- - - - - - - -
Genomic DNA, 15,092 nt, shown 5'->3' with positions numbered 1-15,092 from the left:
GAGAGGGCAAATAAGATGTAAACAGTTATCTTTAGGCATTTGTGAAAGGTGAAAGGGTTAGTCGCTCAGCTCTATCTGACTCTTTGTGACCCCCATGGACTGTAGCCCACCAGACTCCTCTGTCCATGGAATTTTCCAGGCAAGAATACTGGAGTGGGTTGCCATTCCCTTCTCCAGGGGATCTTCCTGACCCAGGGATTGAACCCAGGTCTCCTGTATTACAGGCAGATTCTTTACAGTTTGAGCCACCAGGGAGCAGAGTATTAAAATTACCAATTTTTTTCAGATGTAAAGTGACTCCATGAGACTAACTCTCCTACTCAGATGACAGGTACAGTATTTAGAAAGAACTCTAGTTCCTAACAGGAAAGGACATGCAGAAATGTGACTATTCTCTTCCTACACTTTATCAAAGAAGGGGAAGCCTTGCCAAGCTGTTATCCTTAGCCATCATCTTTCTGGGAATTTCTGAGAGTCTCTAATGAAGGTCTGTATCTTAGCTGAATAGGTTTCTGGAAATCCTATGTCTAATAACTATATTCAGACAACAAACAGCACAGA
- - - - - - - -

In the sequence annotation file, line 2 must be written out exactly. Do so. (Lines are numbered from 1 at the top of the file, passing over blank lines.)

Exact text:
GAGAGGGCAAATAAGATGTAAACAGTTATCTTTAGGCATTTGTGAAAGGTGAAAGGGTTAGTCGCTCAGCTCTATCTGACTCTTTGTGACCCCCATGGACTGTAGCCCACCAGACTCCTCTGTCCATGGAATTTTCCAGGCAAGAATACTGGAGTGGGTTGCCATTCCCTTCTCCAGGGGATCTTCCTGACCCAGGGATTGAACCCAGGTCTCCTGTATTACAGGCAGATTCTTTACAGTTTGAGCCACCAGGGAGCAGAGTATTAAAATTACCAATTTTTTTCAGATGTAAAGTGACTCCATGAGACTAACTCTCCTACTCAGATGACAGGTACAGTATTTAGAAAGAACTCTAGTTCCTAACAGGAAAGGACATGCAGAAATGTGACTATTCTCTTCCTACACTTTATCAAAGAAGGGGAAGCCTTGCCAAGCTGTTATCCTTAGCCATCATCTTTCTGGGAATTTCTGAGAGTCTCTAATGAAGGTCTGTATCTTAGCTGAATAGGTTTCTGGAAATCCTATGTCTAATAACTATATTCAGACAACAAACAGCACAGA